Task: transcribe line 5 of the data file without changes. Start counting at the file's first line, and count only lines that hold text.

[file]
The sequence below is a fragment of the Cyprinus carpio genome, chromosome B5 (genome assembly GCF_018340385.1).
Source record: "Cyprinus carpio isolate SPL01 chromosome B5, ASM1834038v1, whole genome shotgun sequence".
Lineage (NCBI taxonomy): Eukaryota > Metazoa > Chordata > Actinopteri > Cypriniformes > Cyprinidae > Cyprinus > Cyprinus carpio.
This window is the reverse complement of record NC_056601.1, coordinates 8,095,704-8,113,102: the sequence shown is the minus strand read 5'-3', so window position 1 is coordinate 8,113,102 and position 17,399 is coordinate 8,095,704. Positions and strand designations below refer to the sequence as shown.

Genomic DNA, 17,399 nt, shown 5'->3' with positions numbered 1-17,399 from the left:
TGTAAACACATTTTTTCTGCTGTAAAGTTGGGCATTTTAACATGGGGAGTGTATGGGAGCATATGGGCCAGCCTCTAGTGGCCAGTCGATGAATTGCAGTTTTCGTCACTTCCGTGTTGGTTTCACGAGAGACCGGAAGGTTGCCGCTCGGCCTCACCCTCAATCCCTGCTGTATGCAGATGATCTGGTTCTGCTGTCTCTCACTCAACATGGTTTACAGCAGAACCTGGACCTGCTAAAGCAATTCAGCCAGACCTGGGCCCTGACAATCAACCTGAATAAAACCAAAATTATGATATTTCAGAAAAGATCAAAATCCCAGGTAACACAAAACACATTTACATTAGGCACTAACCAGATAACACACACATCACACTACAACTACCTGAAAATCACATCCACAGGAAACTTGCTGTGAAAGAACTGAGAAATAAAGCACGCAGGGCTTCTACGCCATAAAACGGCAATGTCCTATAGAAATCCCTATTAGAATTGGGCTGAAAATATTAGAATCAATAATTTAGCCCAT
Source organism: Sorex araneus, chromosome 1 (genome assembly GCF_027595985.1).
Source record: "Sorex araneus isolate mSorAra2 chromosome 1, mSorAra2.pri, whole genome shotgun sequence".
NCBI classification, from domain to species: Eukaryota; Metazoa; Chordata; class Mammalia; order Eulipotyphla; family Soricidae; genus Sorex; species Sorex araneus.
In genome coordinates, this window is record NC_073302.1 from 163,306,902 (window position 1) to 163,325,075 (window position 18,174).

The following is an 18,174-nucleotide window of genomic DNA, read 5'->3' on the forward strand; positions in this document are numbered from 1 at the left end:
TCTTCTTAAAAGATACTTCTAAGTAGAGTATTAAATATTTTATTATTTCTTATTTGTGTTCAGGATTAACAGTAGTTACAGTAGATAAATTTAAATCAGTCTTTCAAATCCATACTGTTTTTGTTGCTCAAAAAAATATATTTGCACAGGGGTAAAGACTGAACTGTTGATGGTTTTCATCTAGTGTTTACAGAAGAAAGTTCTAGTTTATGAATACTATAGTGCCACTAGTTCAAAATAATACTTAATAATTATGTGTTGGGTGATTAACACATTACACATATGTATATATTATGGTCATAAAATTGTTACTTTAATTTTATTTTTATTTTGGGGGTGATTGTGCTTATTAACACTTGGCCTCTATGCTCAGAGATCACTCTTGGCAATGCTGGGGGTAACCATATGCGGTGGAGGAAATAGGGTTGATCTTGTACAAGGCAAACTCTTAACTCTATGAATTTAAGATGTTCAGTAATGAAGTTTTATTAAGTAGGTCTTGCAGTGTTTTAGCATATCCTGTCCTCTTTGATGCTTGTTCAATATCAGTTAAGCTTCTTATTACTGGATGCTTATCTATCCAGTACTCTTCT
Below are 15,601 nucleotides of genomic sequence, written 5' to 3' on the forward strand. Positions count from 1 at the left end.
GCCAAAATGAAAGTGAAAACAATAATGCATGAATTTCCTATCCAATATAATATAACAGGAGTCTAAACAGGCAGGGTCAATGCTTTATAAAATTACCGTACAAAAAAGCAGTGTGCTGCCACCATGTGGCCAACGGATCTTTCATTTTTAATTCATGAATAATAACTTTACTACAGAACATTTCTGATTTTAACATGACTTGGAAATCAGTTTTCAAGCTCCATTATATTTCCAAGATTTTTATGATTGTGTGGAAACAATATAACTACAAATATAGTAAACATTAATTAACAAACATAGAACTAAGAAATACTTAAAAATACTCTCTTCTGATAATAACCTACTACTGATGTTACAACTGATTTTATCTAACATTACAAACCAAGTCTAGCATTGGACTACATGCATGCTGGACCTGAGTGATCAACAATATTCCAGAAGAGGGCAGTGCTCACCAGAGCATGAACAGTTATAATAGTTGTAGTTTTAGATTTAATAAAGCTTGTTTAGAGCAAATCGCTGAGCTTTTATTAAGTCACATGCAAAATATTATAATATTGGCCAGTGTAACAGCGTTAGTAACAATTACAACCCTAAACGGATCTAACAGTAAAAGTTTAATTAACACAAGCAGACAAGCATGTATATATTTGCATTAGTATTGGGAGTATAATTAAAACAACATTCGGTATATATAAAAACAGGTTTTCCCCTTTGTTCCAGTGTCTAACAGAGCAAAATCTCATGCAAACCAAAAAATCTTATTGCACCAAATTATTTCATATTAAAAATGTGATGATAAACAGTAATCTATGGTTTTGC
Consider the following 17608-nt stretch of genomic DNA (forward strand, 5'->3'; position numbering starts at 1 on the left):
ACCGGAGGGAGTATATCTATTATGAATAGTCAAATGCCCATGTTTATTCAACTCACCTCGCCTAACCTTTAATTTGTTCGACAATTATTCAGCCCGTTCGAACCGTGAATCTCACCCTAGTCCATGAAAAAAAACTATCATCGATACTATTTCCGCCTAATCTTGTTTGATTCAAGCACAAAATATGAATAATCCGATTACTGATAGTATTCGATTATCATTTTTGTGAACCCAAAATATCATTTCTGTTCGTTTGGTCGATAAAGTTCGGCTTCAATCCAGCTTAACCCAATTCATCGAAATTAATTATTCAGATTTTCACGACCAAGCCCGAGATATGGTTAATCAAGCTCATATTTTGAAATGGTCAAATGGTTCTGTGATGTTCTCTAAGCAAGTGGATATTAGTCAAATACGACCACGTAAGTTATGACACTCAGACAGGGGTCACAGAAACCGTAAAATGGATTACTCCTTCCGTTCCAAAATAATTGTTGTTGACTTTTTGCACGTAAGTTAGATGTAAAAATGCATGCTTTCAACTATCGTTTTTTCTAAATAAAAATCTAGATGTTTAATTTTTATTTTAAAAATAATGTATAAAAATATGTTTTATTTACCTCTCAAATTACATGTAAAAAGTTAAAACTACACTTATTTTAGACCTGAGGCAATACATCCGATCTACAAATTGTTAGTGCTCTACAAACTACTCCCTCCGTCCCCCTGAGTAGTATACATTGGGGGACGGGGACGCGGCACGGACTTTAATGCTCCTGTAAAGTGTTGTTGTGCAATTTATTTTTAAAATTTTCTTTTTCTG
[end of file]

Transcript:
Genomic DNA, 17,399 nt, shown 5'->3' with positions numbered 1-17,399 from the left: